After spending the first 24 hours with the new Sonus faber Lumina III loudspeakers, here’s what I came up with.
First, imagine you’re not an audiophile. You’re just a consumer looking for a nice pair of speakers for your probably mid-fi system, although your friends and family think it’s already pretty fancy and that you’re “really into your music.” You think to yourself that a nice pair of towers would probably suffice, slim and petite enough to blend into your surroundings and pretty enough to show everyone you have a bit of class. How about a pair of three-way towers? Made in Italy, so they’re much more attractive than a mere veneered box? Yeah? These Sonus faber Lumina IIIs are exactly what you need.
They’re $2199/pair, and maybe that’s a little more than you wanted to spend but hey, made in Italy! That costs extra, and look how beautiful they are. To the average music loving non-audiophile, a slim, petite three-way tower speaker is a pretty ordinary thing, and the sales floor of most audio dealers have members of this very common species strategically placed all through the sales floors of their stores. I see ‘em all the time, lurking like anxious introverts on a Bourbon Street sidewalk during Mardi Gras. But this Sonus faber Lumina III? They’re a cut above, aren’t they?
I’ll take ‘em. You’re gonna throw in some speaker cable, right?
Okay, now imagine you’re an audiophile, one who’s pretty knowledgeable about what’s going on in the industry. You look at the new entry level Lumina line, you see those reasonable prices and you think Sonus faber* is romancing that mid-fi crowd. You see the high-resolution photos on the internet, zoom in on the cabinet construction, and then proclaim you’ve found where corners are cut: the enclosure is fairly basic, but it is wrapped in the typical Sonus faber leather. The baffle is ply, covered in a nice veneer. It’s well done, but they’re not the complex and formidable Sonus faber enclosures you’ve known all these years. Much of that cost-cutting, however, is simply achieved through right angles and not inferior components.
Without a perfunctory listen, you dismiss the Sonus faber Lumina IIIs as not quite at your level. You want something more ambitious. How about the Aida? Can I hear those?
All of that ran through my mind during my first day with the Sonus faber Lumina III. I sat there, in amazement, knowing that both of these viewpoints were completely and utterly wrong. The Lumina III is perplexing, bewitching and confounding, and it made me brush up against a mild existential crisis. What am I missing here?
The Lumina Line
When I reviewed the excellent Sonus faber Olympica Nova I loudspeakers last year, I made a special arrangement with the company—I received them well before they were announced so that I could finish and publish a review on the same day the press release came out. It was kind of fun—I had to keep it a secret.
The Lumina III review was supposed to go the same way, but Covid-19 and the dismantling of domestic shipping services within the US conspired to keep them out of my hands until the day after the announcement. Once I realized that all deadlines were moot, I sat down and relaxed and spent some real time with these speakers.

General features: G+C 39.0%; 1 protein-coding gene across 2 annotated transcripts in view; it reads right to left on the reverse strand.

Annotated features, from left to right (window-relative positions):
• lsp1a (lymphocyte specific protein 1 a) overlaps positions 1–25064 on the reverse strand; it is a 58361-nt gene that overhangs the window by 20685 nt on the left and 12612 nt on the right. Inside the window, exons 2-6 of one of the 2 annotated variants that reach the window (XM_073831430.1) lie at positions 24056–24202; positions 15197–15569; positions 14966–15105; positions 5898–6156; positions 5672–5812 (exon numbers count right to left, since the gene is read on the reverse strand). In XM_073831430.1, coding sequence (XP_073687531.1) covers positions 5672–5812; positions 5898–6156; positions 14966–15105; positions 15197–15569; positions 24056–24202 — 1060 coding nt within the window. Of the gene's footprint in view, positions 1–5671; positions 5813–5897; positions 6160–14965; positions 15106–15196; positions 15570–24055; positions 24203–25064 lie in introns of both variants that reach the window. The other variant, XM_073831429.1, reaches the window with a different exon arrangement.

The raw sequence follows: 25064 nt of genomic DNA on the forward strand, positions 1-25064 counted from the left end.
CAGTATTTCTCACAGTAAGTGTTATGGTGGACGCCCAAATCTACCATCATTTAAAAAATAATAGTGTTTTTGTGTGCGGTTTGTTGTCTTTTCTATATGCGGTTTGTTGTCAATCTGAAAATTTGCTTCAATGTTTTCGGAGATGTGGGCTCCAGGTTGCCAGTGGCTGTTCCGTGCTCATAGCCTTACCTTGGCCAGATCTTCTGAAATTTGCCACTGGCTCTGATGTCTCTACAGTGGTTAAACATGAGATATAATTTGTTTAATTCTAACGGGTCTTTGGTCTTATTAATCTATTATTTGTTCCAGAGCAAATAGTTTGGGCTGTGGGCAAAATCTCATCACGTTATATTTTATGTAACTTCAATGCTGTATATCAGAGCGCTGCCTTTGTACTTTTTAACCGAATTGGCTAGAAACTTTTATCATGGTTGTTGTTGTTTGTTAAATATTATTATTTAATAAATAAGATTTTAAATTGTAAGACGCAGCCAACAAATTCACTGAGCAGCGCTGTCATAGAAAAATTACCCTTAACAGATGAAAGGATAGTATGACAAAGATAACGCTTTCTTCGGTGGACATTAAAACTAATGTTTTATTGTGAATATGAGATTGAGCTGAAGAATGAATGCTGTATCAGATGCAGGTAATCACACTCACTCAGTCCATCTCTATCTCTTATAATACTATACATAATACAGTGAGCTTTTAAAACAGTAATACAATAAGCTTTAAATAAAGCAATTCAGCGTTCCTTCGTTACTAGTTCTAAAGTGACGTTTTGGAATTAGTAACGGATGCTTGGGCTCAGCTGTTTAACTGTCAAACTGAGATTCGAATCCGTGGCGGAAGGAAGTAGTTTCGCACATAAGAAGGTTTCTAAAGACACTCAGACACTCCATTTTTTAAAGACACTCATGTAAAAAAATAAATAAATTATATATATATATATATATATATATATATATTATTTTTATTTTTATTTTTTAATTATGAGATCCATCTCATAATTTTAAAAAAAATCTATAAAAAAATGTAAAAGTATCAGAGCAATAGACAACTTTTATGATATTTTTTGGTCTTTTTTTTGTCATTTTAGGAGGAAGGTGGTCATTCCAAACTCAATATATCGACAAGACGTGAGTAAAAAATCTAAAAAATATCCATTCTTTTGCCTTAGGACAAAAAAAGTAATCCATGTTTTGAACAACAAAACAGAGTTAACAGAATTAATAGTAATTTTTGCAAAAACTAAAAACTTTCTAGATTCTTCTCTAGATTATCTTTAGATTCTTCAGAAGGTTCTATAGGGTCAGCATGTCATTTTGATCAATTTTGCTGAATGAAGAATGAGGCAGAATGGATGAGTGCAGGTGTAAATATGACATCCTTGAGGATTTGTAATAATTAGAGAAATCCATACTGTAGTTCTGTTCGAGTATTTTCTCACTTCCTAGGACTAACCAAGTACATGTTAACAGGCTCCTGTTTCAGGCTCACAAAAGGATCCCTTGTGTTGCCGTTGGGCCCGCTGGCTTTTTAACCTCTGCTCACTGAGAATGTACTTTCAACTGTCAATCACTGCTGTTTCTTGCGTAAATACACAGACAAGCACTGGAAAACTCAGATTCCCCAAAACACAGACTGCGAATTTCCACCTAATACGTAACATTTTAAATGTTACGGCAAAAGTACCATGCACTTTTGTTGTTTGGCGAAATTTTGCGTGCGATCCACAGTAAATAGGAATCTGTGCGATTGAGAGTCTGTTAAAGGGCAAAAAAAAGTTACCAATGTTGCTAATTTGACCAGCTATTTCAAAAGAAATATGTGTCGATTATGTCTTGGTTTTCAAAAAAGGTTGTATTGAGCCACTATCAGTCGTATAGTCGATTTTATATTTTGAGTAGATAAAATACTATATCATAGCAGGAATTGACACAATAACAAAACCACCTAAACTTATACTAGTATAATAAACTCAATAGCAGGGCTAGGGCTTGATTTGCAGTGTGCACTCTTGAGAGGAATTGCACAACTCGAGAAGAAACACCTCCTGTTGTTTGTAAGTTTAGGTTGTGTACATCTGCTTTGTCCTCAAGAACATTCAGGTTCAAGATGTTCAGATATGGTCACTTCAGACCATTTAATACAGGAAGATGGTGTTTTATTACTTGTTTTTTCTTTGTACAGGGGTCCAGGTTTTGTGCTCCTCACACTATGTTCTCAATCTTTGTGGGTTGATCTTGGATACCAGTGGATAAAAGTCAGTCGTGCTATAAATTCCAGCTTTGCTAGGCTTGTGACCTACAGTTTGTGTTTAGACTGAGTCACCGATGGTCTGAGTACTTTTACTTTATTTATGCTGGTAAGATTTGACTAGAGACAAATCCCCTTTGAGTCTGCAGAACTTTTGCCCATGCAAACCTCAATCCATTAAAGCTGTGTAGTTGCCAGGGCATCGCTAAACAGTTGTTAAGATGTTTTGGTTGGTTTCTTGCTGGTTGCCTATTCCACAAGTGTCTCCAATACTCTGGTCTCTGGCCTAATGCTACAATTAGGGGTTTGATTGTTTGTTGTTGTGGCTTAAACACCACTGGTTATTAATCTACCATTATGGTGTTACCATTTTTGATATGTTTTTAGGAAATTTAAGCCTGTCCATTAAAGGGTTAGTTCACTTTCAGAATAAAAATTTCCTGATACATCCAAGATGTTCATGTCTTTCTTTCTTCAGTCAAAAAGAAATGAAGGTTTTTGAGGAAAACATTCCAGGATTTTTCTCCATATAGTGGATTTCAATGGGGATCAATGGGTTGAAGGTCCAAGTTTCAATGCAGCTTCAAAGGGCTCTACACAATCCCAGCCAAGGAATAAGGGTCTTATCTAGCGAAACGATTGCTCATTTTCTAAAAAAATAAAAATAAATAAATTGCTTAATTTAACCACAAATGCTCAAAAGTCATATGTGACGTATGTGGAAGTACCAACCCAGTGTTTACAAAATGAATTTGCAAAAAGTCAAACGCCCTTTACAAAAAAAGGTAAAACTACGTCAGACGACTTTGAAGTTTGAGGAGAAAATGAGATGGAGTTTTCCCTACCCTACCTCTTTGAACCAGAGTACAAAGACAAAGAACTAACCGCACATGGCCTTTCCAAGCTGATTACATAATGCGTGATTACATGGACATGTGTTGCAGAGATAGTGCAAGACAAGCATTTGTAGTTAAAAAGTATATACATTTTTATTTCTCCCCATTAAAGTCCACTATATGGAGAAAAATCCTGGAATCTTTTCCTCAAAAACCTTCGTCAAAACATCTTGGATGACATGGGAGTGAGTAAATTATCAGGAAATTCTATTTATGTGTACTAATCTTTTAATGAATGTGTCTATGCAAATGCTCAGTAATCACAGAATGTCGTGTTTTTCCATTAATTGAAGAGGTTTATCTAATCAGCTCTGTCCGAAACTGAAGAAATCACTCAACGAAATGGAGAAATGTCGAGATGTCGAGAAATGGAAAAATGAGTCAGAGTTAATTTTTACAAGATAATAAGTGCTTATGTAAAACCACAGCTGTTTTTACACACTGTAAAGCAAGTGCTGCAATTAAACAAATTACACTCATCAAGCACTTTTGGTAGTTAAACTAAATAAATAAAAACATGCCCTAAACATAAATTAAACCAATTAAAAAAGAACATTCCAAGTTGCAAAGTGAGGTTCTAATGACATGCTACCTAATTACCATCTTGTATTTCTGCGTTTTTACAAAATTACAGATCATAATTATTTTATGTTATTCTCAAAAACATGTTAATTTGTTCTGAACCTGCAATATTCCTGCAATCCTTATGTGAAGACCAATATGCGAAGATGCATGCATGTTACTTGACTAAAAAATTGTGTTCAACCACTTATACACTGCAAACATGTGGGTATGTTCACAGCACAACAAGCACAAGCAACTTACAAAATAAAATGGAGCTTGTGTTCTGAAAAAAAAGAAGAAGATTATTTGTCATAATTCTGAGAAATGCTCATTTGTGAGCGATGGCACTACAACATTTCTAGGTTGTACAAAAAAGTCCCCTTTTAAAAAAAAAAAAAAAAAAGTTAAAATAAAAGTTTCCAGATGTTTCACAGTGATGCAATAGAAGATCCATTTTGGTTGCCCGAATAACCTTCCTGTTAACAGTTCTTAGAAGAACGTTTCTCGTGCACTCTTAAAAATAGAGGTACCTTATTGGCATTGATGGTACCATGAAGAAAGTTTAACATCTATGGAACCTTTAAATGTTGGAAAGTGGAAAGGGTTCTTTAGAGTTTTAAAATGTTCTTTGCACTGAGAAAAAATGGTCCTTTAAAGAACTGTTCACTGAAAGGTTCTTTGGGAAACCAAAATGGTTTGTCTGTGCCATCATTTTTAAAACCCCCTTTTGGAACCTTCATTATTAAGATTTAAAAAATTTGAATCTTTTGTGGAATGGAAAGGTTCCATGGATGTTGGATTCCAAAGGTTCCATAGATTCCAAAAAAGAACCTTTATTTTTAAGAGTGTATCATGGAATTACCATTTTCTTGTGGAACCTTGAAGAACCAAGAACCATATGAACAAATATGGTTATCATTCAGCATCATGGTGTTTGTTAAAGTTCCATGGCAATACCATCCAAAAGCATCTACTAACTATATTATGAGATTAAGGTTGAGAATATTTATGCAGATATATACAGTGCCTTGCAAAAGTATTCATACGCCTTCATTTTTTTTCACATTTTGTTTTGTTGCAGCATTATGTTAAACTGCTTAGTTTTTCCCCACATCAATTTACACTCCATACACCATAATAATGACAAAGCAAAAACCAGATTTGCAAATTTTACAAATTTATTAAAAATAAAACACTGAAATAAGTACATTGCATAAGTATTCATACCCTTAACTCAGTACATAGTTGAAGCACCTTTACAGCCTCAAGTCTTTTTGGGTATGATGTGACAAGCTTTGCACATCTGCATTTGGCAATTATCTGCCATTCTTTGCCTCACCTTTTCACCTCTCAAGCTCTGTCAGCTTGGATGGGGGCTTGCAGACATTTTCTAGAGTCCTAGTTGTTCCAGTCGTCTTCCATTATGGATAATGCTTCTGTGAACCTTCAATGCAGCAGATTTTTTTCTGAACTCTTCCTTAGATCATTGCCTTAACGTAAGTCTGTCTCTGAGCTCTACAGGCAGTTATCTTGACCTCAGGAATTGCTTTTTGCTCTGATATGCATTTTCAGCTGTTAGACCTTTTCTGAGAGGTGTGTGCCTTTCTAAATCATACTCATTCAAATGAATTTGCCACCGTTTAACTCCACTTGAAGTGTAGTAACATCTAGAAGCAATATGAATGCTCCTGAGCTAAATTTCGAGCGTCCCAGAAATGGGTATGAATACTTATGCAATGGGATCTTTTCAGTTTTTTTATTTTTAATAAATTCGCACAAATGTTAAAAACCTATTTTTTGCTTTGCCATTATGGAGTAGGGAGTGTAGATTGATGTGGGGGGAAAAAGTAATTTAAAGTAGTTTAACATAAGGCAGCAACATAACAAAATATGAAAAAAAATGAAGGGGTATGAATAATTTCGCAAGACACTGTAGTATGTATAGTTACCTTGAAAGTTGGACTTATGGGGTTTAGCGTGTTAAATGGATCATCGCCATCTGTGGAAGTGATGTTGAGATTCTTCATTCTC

The Sonus faber Lumina line was introduced with three models: the $899/pair Lumina I, which is a small two-way monitor, the $699 Lumina Center I, which is a center channel model, and the flagship of the line, the $2199/pair Lumina IIIs. Sonus faber splits up the Lumina moniker and defines the purpose of this new line like this: LU is for luxury, MI is for the minimalist design and NA is for the natural sound. I know some marketing person came up with this, but it’s a fairly accurate description of the product itself.
In addition, each Lumina model matches well with the Sonus faber Gravis subwoofer line, and the company is pushing all these models together as a stunning yet affordable home theater system.
The Sonus faber Lumina III is a fairly petite floorstanding speaker, not heavy at all at 35 pounds per, which suggests another reason why these speakers are so affordable (MInimalism!) The ply on the baffle can be covered with wenge or walnut, or in gloss black. I was immediately interested in the wenge from the press photos but I got walnut, which is still gorgeous. You can also get them in matte with maple inlays, which sounds like something I’d dig. And, of course, the rest of the enclosure is covered in that “iconic” leather. (LUxury!)
The Lumina line borrows plenty of technologies from the more expensive lines, another reason for the affordable MSRPs. The tweeters are the same DAD (damped apex dome) models used in the Sonetto series, as are the 5” midrange drivers. The 5” paper cone woofers are new, designed to match well with the mids. The Sonus faber Lumina III is a three-way, four-driver design with a sensitivity of 89 dB and a 4-ohm impedance and a frequency response that goes down to about 40 Hz.
I had no problem running the Luminas with either a 25 wpc pure Class A solid state amplifier, or one that was 100 wpc AB but heavily biased into A. Of course, this was the same amp, my reference Pureaudio Duo 2 connected with Furutech Speakerflux, Lineflux and Powerflux to the AudioQuest Niagara 3000 power conditioner.
Feels like I’ve been setting the Sonus faber Lumina III up for failure, what with all these references to its modest cost and its minimalist build. At best, I’ll probably say that the Lumina III is a great pair of speakers for $2199. It might say it over and over. That’s almost what I expected to do when they first arrived.